Key players in the home loan process
Whether you’re looking to buy a home or refinance your current home loan, you’ll probably speak with a number of different professionals along the way. Here’s a quick overview of who they are, what they do and how they may help you in the loan process.
Mortgage loan officer
Your loan officer will provide you with detailed information so you can determine the loan that best fits your needs. You can expect your loan officer to help you with:
- Assembling all the required paperwork for loan Glossary Term: prequalification or conditional approval and preparing prequalification and/or conditional approval letters for you
- Coordinating all of your paperwork
- Reviewing your income and expenses, assets and credit history
- Sending your information to the loan underwriter for review
- Providing you with disclosures that explain loan fees, terms and conditions
- Keeping you informed throughout the process and giving you information so you can understand your home loan
Your real estate professional
If you are looking to buy a home, your real estate professional (sometimes also referred to as the buyer’s agent) will help you find properties for sale that fit your budget and your needs. He or she may also:
- Write up your purchase offer and present it to the seller or seller’s real estate professional
- Guide you through negotiations with the seller and accompany you to the closing
- Work with your lender to get them information they need about the home you’ve contracted to purchase
- Help you understand the market you’re looking in and provide comparable home values
- Recommend home inspectors and title companies
Seller’s real estate professional
Sometimes also referred to as the listing agent, the seller’s real estate professional will work with your agent on the offers, negotiations and Glossary Term: closing
of the loan.
The underwriter decides whether or not their lending organization will approve your application for a mortgage by reviewing the information provided in your loan application, supporting documentation, home appraisal and title to ensure the lender’s approval criteria is met. Your mortgage loan officer will typically communicate with the underwriter on your behalf. It is unlikely you will be asked to contact the underwriter directly.
While a home inspection is usually not required for a home purchase, it is recommended to help protect yourself from potential problems not visible to the untrained eye. A home inspector will look for things like roofing issues, plumbing and electrical problems and signs of foundation problems. If the inspector finds significant issues, you might choose to renegotiate the sales price or ask the seller to complete repairs before closing.
Your real estate agent may recommend a home inspector to you or you can find one on your own, but you will hire and pay for the inspector yourself. The 2 largest home inspectors’ professional associations are the American Society of Home Inspectors (ASHI) and the National Association of Home Inspectors (NAHI). Keep in mind that you want to be sure your inspector is fully licensed and in good standing.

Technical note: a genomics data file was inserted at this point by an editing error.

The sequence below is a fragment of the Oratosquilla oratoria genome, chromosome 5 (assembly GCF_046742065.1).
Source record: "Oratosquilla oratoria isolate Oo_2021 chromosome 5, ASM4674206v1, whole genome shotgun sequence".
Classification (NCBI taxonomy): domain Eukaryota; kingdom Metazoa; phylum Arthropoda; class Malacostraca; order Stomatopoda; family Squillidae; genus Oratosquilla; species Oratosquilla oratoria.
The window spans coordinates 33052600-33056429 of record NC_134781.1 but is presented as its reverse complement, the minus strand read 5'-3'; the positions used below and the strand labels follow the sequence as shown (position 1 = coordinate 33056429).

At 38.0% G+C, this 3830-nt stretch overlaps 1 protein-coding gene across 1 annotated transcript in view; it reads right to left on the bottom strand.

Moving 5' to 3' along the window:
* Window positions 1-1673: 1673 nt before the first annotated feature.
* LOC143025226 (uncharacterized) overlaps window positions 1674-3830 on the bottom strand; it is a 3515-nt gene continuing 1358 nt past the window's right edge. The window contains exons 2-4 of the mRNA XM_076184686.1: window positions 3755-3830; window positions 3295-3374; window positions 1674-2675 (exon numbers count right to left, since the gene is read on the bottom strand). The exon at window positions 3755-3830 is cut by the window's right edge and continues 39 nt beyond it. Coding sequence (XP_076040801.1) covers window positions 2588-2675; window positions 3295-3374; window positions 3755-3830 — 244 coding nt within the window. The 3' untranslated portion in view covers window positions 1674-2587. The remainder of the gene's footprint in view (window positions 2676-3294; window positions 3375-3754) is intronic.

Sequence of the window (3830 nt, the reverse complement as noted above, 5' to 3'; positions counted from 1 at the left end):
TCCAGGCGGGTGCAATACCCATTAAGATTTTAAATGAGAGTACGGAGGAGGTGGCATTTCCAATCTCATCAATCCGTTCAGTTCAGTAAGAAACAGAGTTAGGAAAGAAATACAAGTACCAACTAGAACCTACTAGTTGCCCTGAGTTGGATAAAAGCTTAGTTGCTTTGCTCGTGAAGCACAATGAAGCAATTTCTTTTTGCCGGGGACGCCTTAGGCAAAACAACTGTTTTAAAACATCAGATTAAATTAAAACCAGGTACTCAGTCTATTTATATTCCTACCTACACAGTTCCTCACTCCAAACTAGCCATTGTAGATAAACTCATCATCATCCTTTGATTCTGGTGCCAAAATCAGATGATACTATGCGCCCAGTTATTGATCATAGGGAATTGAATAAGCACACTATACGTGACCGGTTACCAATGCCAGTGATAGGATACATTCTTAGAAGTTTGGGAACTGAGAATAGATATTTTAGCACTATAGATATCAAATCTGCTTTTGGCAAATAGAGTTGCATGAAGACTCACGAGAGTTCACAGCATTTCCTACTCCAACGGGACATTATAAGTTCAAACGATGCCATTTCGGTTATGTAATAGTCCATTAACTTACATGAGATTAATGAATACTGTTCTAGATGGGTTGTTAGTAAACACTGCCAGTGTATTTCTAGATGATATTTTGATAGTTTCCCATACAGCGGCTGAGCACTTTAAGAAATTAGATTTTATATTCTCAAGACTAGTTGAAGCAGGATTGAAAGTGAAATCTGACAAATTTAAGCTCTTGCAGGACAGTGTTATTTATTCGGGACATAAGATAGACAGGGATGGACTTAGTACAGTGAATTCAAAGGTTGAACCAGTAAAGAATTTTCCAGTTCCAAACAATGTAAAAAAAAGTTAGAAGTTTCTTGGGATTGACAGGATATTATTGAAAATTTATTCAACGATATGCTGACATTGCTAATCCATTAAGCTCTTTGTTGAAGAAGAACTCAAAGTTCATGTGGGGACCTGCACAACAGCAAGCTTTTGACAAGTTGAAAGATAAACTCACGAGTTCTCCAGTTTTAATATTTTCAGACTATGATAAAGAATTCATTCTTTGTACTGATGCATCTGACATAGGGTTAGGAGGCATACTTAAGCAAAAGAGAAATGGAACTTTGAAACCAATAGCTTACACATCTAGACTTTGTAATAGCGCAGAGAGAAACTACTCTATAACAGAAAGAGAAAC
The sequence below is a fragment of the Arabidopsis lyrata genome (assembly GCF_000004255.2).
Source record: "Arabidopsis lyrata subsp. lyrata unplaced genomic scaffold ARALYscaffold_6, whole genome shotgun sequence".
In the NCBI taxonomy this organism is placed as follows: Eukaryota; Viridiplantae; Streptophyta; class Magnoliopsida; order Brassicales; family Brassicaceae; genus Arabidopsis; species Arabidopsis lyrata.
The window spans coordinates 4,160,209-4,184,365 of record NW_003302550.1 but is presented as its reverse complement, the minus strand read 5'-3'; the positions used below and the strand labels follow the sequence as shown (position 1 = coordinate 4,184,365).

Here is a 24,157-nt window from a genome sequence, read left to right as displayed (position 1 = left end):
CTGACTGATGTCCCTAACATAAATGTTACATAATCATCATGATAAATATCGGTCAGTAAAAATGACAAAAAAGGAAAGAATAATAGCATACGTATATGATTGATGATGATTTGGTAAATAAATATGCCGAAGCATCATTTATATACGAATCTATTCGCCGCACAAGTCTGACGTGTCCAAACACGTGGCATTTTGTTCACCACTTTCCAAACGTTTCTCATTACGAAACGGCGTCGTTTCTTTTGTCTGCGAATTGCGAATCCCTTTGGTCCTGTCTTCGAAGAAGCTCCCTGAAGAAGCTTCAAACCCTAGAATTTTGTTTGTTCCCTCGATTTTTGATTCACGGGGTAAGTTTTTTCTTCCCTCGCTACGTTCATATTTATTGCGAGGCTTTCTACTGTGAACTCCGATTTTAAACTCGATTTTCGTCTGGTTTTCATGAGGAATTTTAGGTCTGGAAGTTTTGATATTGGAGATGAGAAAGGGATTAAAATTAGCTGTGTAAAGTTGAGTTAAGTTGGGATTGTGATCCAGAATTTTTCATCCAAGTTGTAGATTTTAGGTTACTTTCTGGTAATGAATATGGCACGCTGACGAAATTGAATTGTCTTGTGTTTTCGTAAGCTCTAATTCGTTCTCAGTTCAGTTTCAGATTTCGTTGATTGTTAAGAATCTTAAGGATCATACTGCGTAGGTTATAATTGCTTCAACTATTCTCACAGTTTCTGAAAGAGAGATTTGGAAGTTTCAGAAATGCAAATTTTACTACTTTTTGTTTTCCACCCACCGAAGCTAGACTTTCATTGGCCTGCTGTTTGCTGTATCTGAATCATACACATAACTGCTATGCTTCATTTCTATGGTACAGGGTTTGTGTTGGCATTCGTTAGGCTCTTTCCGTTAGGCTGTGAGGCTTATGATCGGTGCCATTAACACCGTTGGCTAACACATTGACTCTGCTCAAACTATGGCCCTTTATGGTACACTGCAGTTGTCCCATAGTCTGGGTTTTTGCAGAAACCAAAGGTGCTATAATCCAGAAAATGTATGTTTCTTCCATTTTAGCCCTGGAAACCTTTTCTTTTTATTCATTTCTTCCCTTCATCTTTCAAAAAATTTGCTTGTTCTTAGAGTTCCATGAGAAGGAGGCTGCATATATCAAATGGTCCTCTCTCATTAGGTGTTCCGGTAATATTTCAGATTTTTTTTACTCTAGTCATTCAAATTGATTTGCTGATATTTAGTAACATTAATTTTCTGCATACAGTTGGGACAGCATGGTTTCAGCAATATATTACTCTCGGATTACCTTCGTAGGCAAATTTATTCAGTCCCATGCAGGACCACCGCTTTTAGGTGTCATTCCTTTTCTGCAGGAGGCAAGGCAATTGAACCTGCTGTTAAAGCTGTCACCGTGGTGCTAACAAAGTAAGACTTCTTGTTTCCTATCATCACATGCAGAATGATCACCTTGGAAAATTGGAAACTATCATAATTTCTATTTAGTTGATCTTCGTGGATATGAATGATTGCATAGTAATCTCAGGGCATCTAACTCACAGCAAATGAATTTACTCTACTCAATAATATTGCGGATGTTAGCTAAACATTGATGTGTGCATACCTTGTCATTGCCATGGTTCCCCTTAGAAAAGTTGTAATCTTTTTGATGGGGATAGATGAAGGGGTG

The appraiser provides a professional estimate of the fair market value of your property, as required by your lender. To do this, the appraiser will inspect the property and review comparable sales information for similar properties. Your lender will hire the appraiser, but you will pay the cost of the appraisal.
The title company researches your property’s official paperwork, such as the deed of ownership and other government records. Based on the results, they will create a Title Report. This report provides a history of the property and its ownership. It will also identify any liens, unpaid debts attempting to be collected against the property, defects or encumbrances on the title. The purpose of the report is to examine the title and clear any liens or claims on the property so that you as the new buyer will receive clear and marketable title to your new property.
If you are purchasing a home, your title company will often manage your escrow account, as the title is being transferred from the seller to you. When your mortgage closes and you take possession of your new home’s title, the signing sometimes occurs at the title company’s office.
Your lender will recommend a title company to you, but you are always free to choose your own title company.
While a mortgage loan officer represents a specific lender, a mortgage broker does not. Brokers do not lend money directly. Instead, they work to match borrowers with lenders offering loan programs that best suits the borrower’s needs. Mortgage brokers earn a fee for their services in the form of a commission from the lender. If you work with a broker, be sure to ask for details on fees and commissions and who is ultimately responsible for paying them.